By Doyice Cotten
Tami Truax was struggling financially in Henderson, Nevada and was going to lose the property; to avoid the loss, she sold the property to her parents (the Riddles) who leased the property to her sister, Tomi. Tomi operated a business at the property doing horseback tours under the name Grand View Horse Tours.
Martz-Alvarado purchased a trail-riding experience through a third party website. Martz-Alvarado agreed to a waiver of liability stating that Martz-Alvarado understood “that being around horses is inherently dangerous” and that she would assume all risks and agreed to waive any claims against “owners, officers, staff members, volunteers, affiliated organizations, land owners, and agents for any injury or death” stemming from horseback riding. The waiver identified the business’ name as Las Vegas Trail Riding.
When Martz-Alvarado went to the Henderson property for her trail ride, she signed another waiver. It provided that Martz-Alvarado was “giving up certain legal rights, including the right to sue or recover damages in case of injury, death or property damages, for any reason, including but not limited to, the negligence of the stable, its owner, employees and agents [of] ‘Vegas Horse Tours.’ ” It also stated: “WARNING: Under NEVADA STATE law an equine professional and equine activity sponsor is not liable for any injury to or death of a participant in equine activities resulting from the inherent risks of equine activities.” While dismounting on the dismounting platform at the conclusion of the trail ride, she fell and broke her leg. Martz-Alvarado sued the Riddles and Tomi Truax; the defendants moved for summary judgment on the basis of the waiver and summary judgment was granted. The ruling was appealed (Martz-Alvarado V. Tomi Truax, 2020).
Martz-Alvarado argued that 1) the different entity names on the waivers creates a dispute of material fact, 2) parties cannot contract out of their negligence, 3) the Vegas Horse Tour waiver did not include the use of the platform, and 4) the Vegas Horse Tour waiver is void under public policy.
Response of the Court
First, the court stated that there was no ambiguity because the plaintiff never alleged that Truax was not the sole proprietor of the businesses. The court cited that an “individual doing business as a sole proprietor, even when business is done under a different name, remains personally liable for all of the obligations of the sole proprietorship.” So the court decided there was no ambiguity.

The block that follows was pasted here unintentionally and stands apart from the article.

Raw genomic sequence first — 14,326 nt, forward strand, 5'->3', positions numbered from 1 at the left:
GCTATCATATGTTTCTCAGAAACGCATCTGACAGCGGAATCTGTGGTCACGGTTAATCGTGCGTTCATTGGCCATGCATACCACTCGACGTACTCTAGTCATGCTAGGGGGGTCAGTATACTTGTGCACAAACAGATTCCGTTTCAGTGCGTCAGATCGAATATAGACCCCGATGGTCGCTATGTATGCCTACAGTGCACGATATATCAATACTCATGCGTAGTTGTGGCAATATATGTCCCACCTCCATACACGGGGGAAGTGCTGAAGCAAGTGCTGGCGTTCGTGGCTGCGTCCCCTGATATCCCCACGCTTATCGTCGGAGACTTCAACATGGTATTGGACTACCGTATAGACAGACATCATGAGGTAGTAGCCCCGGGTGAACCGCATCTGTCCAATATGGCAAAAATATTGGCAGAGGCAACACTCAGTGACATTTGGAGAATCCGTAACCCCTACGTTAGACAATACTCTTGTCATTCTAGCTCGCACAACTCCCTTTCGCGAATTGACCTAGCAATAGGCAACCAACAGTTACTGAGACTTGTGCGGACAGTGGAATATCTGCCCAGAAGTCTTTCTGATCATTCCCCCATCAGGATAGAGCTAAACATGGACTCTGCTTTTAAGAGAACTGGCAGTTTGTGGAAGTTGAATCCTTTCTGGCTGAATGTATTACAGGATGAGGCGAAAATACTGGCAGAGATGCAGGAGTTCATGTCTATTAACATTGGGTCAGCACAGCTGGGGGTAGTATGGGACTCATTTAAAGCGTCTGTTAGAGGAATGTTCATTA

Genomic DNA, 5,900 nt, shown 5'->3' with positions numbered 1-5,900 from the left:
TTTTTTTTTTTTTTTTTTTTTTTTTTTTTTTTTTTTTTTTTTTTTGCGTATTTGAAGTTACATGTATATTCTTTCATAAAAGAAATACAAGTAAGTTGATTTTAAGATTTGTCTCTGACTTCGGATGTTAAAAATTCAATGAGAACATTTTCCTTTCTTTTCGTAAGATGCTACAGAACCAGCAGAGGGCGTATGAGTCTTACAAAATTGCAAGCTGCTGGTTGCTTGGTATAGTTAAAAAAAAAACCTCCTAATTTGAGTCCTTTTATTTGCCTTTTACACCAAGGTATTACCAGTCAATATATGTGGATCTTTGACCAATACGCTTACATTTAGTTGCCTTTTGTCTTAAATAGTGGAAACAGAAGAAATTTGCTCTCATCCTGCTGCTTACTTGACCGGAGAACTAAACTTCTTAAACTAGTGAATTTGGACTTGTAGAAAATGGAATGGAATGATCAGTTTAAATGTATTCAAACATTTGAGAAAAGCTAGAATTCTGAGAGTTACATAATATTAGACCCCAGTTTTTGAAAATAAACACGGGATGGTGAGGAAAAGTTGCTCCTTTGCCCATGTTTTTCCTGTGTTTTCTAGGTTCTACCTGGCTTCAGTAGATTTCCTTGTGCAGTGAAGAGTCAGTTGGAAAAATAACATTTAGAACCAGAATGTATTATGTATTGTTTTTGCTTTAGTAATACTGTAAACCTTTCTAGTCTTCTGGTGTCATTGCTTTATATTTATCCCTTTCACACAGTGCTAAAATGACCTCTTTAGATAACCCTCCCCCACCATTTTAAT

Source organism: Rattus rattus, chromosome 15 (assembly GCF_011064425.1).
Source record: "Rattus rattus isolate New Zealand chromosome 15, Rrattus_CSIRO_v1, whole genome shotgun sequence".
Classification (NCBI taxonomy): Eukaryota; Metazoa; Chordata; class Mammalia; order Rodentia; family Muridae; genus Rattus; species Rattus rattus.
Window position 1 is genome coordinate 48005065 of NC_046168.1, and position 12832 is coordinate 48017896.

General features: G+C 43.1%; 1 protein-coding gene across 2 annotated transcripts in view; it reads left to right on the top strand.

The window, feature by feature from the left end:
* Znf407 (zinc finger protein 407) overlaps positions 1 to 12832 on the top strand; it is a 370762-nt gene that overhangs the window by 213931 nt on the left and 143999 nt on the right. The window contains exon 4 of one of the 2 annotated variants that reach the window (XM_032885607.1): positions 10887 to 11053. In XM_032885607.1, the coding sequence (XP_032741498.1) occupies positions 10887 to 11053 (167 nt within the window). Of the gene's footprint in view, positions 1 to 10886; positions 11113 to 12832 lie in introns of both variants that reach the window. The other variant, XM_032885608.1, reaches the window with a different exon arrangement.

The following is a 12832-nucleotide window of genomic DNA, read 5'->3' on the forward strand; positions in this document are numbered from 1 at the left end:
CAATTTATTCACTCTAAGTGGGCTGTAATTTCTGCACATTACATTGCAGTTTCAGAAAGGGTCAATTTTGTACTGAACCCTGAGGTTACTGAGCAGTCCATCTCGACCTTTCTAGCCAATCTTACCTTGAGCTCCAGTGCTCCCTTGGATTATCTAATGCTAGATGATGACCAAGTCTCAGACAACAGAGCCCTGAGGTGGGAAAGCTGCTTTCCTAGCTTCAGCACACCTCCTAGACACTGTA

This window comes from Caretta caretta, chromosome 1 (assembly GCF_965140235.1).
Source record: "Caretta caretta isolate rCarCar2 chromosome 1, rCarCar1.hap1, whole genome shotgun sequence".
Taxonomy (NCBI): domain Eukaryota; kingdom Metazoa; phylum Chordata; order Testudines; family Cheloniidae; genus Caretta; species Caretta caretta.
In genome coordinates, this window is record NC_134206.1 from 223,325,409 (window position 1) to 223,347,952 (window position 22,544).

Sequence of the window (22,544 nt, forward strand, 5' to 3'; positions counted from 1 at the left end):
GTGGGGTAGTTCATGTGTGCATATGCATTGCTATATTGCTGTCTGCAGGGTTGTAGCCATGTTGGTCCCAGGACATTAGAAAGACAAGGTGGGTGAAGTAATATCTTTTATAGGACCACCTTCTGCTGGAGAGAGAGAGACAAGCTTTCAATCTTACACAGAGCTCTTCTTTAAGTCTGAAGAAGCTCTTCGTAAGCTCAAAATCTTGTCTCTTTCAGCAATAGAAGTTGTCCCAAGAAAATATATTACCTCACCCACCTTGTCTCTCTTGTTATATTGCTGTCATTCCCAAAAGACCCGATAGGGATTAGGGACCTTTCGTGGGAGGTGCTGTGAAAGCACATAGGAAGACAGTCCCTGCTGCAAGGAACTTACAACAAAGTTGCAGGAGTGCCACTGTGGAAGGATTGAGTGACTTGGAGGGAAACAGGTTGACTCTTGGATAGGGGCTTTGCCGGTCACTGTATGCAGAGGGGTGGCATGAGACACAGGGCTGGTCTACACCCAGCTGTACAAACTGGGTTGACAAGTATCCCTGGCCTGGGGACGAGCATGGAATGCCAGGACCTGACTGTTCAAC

Second, Martz-Alvarado also claimed that parties cannot contract out of negligence. The court stated that in Nevada, waivers are “generally regarded as a valid exercise of the freedom of contract.” The court further cited a Nevada supreme court case in which that court upheld exculpatory-waiver contracts that waive negligence claims. Thus, in Nevada parties can contract out of general negligence.
Third, in regard to Martz-Alvarado claim that the platform was not mentioned in the waiver, the court disagreed. The waiver does mention the “use of equipment” which would include the platform. Further, it allocates the risk of equipment to the rider.
Fourth, Martz-Alvarado argued that the Vegas Horse Tours waiver is void because it violates public policy because it contains a misstatement of the law. Plaintiff did not specify what public policy was violated. The court thought she might refer to legalizing fraud, but plaintiff produced no elements required for fraud in the inducement of a contract.
Finally, Martz-Alvarado argues that whether a waiver is valid is a question for the jury, but Martz-Alvarado cited no relevant authority in her opening brief to support that proposition.
Based on the forgoing, the court concluded the waivers are valid and release both the Riddles and Tomi Truax from liability for any negligence. The court affirmed the district court ruling.